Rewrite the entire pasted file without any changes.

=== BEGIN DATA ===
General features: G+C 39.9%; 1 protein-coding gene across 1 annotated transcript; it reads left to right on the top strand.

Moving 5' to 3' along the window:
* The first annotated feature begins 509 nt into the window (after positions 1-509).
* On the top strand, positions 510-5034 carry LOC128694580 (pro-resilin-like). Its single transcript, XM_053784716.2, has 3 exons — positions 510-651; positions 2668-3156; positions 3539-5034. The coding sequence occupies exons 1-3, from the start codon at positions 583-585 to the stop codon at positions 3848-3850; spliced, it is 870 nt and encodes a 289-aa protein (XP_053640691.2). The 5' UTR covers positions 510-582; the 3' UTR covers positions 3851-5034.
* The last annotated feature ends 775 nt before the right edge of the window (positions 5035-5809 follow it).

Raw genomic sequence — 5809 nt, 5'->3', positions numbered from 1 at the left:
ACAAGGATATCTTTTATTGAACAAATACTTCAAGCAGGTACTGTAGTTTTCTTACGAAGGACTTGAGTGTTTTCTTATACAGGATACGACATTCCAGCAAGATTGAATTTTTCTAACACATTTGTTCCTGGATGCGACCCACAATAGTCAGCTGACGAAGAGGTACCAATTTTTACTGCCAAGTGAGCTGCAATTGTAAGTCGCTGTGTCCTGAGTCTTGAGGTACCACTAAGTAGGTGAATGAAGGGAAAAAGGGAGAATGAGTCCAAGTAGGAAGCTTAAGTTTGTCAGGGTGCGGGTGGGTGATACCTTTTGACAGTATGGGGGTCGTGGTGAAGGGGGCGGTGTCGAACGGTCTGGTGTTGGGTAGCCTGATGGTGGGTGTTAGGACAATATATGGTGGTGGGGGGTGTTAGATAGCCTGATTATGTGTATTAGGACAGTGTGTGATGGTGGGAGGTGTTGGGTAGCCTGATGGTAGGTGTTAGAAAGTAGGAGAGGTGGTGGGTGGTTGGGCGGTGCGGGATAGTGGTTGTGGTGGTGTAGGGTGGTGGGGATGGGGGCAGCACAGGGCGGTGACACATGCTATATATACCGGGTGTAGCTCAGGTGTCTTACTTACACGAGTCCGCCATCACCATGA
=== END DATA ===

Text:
General features: G+C 39.9%; 1 protein-coding gene across 1 annotated transcript; it reads left to right on the top strand.

Moving 5' to 3' along the window:
* The first annotated feature begins 509 nt into the window (after positions 1-509).
* On the top strand, positions 510-5034 carry LOC128694580 (pro-resilin-like). Its single transcript, XM_053784716.2, has 3 exons — positions 510-651; positions 2668-3156; positions 3539-5034. The coding sequence occupies exons 1-3, from the start codon at positions 583-585 to the stop codon at positions 3848-3850; spliced, it is 870 nt and encodes a 289-aa protein (XP_053640691.2). The 5' UTR covers positions 510-582; the 3' UTR covers positions 3851-5034.
* The last annotated feature ends 775 nt before the right edge of the window (positions 5035-5809 follow it).

Raw genomic sequence — 5809 nt, 5'->3', positions numbered from 1 at the left:
ACAAGGATATCTTTTATTGAACAAATACTTCAAGCAGGTACTGTAGTTTTCTTACGAAGGACTTGAGTGTTTTCTTATACAGGATACGACATTCCAGCAAGATTGAATTTTTCTAACACATTTGTTCCTGGATGCGACCCACAATAGTCAGCTGACGAAGAGGTACCAATTTTTACTGCCAAGTGAGCTGCAATTGTAAGTCGCTGTGTCCTGAGTCTTGAGGTACCACTAAGTAGGTGAATGAAGGGAAAAAGGGAGAATGAGTCCAAGTAGGAAGCTTAAGTTTGTCAGGGTGCGGGTGGGTGATACCTTTTGACAGTATGGGGGTCGTGGTGAAGGGGGCGGTGTCGAACGGTCTGGTGTTGGGTAGCCTGATGGTGGGTGTTAGGACAATATATGGTGGTGGGGGGTGTTAGATAGCCTGATTATGTGTATTAGGACAGTGTGTGATGGTGGGAGGTGTTGGGTAGCCTGATGGTAGGTGTTAGAAAGTAGGAGAGGTGGTGGGTGGTTGGGCGGTGCGGGATAGTGGTTGTGGTGGTGTAGGGTGGTGGGGATGGGGGCAGCACAGGGCGGTGACACATGCTATATATACCGGGTGTAGCTCAGGTGTCTTACTTACACGAGTCCGCCATCACCATGA